"All I do, all day long, is go around to trash bins, and I pull recyclables out," he said.
By doing this, Tate effectively triples the amount of bottles and cans recycled at the state fair.
During the course of the fair, Tate hauls a full pick-up truck load of recyclables each day. Each truckload is roughly 21 leaf and yard-waste bags full of recyclables. Do a little math, and you'll find that Tate has filled 14 of those bags by hand-picking bottles and cans from the trash.
Tate does get some help in his efforts. Each year, he e-mails friends to ask for volunteers to lend a hand. In exchange they get free admission to the fair for the day. So far, about eight people have volunteered each year for a day or half a day.
"If you spend all day there, you get to walk around, people-watch and see the exhibits," Tate said. "It's a way to see the fair."
"You definitely get to see all the crazy things that happen at the fair, like the cow and llama costume contests," he added.
And Tate said he's happy to have the helpers, even if they don't want to dive into the trash cans for recyclables.
"It's a lot of work, too," he said "You're walking around, pushing a cart in the sun all day. I don't make people dig through the trash like I do, but I do supply big yellow dishwashing gloves, so if they care to, they can."
In two years, Tate and his fellow volunteers have collected an impressive amount of recyclables: 2,833 pounds of plastic bottles and 478 pounds of aluminum cans. But Tate says he's probably only catching about 40 percent of the recyclables on the fairgrounds. There's also room for expansion of the fair's recycling program, Tate said. The company that runs the amusement rides handles its own trash collection, separate from the rest of the fairgrounds. Tate's current efforts also don't include the fair's campground or parking lots.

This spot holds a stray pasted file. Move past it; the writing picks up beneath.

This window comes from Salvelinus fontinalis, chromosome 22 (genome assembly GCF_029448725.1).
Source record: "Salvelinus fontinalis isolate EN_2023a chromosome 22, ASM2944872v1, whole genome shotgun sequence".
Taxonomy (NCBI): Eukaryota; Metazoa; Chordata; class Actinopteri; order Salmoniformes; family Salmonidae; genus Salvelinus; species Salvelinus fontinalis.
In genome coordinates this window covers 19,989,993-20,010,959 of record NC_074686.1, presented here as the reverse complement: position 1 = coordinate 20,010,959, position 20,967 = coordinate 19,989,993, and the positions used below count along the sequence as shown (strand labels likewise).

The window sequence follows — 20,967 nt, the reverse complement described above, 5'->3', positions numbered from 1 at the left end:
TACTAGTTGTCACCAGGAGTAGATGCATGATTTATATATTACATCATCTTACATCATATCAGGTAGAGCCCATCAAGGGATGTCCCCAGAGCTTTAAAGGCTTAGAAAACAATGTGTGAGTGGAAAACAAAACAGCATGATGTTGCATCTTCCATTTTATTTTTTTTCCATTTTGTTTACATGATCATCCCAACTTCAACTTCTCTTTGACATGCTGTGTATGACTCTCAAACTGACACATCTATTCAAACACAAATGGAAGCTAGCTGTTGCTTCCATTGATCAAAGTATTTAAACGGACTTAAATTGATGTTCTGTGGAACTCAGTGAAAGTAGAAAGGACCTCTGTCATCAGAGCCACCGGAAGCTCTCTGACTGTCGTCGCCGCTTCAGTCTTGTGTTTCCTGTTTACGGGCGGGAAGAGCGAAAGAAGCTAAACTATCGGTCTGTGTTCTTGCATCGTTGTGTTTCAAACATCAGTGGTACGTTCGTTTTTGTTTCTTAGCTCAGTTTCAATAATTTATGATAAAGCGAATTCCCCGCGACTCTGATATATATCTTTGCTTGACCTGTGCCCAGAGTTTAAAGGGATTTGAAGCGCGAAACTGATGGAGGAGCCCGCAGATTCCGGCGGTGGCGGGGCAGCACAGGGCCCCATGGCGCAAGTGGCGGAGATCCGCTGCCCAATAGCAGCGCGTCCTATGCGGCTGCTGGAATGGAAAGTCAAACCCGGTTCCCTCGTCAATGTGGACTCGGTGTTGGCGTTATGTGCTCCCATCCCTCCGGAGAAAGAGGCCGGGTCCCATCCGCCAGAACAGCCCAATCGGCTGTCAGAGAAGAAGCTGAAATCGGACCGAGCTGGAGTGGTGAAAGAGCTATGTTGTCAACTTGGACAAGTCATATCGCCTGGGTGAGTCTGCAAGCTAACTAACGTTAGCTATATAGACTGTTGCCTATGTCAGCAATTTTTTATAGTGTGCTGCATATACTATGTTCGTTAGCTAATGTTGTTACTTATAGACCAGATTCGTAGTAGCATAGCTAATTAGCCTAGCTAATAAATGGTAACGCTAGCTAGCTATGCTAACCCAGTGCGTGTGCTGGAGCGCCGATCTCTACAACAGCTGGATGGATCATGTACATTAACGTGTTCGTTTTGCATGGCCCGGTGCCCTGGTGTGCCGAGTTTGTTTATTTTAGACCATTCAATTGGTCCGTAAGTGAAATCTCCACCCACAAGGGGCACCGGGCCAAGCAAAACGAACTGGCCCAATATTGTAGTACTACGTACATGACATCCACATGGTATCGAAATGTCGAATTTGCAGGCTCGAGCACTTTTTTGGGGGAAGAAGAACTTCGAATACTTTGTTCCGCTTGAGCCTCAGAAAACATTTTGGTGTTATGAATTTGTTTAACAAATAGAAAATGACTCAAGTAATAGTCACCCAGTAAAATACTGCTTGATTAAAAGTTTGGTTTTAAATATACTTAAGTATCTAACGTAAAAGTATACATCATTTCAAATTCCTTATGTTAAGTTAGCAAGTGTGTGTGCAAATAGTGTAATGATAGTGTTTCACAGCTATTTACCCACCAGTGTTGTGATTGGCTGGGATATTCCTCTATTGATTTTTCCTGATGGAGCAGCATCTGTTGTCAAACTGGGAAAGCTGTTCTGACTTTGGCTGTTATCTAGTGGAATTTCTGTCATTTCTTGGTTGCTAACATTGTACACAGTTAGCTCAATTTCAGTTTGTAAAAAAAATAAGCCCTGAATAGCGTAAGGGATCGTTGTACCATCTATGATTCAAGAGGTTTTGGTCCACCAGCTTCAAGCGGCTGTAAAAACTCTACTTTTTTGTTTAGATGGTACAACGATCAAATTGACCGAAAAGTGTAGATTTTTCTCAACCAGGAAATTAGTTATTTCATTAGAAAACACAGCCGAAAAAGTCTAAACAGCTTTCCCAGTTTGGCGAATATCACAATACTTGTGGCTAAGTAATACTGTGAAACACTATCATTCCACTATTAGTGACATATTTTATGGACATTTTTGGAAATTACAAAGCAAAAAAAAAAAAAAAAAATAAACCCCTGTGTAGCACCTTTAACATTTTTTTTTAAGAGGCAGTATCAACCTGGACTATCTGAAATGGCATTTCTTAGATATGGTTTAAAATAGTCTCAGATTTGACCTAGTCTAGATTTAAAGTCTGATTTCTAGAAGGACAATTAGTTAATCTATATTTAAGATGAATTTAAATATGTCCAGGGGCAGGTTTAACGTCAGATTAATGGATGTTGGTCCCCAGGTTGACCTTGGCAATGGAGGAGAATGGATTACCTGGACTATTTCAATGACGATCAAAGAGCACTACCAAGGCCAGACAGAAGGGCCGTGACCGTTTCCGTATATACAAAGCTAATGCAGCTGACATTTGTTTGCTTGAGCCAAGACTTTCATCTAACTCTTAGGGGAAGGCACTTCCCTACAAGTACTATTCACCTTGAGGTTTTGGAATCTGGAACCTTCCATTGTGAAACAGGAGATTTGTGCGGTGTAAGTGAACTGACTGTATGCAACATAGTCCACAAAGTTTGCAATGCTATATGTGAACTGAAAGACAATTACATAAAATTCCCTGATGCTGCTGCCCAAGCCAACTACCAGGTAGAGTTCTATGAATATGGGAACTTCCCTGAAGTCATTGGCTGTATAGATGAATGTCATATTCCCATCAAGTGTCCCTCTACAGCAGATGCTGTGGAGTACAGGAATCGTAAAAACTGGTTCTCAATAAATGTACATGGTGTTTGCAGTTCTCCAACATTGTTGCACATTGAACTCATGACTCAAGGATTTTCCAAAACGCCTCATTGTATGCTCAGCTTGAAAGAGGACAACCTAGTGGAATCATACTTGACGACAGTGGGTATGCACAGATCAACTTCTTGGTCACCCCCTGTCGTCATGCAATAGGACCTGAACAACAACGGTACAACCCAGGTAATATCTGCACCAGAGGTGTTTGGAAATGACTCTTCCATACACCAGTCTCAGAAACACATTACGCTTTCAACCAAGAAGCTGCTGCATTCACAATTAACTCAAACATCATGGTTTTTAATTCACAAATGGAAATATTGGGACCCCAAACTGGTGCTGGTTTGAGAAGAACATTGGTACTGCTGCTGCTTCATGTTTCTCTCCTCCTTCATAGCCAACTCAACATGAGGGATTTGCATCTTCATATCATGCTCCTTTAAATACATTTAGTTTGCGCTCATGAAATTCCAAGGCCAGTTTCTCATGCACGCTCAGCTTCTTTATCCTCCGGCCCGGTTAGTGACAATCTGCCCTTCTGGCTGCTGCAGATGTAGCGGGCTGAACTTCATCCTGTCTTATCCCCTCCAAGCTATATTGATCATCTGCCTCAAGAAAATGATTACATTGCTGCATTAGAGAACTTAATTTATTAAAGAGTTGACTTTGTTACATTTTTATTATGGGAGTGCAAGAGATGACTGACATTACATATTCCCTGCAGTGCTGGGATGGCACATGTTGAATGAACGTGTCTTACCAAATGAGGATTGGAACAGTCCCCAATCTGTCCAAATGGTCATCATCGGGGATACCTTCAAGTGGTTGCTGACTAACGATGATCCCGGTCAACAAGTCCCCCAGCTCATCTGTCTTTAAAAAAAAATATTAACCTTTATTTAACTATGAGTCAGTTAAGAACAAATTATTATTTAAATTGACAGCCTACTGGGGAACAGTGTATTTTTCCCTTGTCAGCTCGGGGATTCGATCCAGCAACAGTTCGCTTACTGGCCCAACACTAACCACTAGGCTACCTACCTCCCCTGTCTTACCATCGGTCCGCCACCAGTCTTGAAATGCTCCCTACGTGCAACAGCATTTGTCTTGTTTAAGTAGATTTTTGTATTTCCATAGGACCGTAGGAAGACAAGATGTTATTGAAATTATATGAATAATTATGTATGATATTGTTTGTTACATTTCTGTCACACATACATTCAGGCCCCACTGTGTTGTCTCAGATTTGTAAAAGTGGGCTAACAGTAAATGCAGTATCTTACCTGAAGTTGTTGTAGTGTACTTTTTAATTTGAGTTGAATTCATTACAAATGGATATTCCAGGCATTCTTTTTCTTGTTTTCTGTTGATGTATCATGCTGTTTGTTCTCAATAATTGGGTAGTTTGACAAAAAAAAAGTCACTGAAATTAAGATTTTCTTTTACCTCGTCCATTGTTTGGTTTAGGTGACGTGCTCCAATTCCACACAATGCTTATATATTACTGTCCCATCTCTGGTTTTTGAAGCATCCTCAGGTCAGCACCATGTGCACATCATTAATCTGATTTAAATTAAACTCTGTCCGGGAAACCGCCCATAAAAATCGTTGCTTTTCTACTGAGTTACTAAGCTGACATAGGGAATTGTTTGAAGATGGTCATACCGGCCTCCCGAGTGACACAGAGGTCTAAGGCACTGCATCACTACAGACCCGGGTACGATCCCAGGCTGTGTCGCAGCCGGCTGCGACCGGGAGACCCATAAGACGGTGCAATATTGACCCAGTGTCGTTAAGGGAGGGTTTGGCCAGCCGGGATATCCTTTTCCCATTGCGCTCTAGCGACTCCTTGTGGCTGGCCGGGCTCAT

But for Tate, recycling at the fair is about something larger than the cans and bottles collected during one week in August.
"More than the bottles and cans I'm recycling, I'd like to think that it is presenting the idea of recycling to people," Tate said. "I hope that it helps make them aware."
Jolliffe thinks it's raising awareness among fairgoers-and more.
"He has been instrumental in bringing attention to recycling," Jolliffe added. "He's also making people think twice about throwing their plastic water bottle in the trash and has sent a clear message about what true volunteerism really is."
Tate also sees it as a point of state pride.
"It's the West Virginia State Fair," Tate said. "I feel like it represents our state. For recycling not to happen there, I think, reflects badly on us. Also, I saw it as a great opportunity to introduce people to recycling, because I know that recycling doesn't happen in a lot of places and it's definitely harder for it to happen in smaller communities. But at the state fair it's pretty easy, and it could be people's first introduction to the idea."
"A lot of people who come to the fair don't have recycling in their home communities," he continued. "Although they might hear about it on TV or whatever, they're not used to it. It's not something they think about. The fair is crazy busy, and there's lots of stuff going on. I don't blame them for not thinking, 'Ooh, is that a recycling bin? Great!' There are a lot of wonderful things going on at the fair, so that shouldn't be in the forefront of their mind."
Instead, Tate said it's simply about giving people the chance to try recycling.
"Maybe a few of them see it and think about it," he said. "Hopefully they'll take it home with them as an idea of something they can do."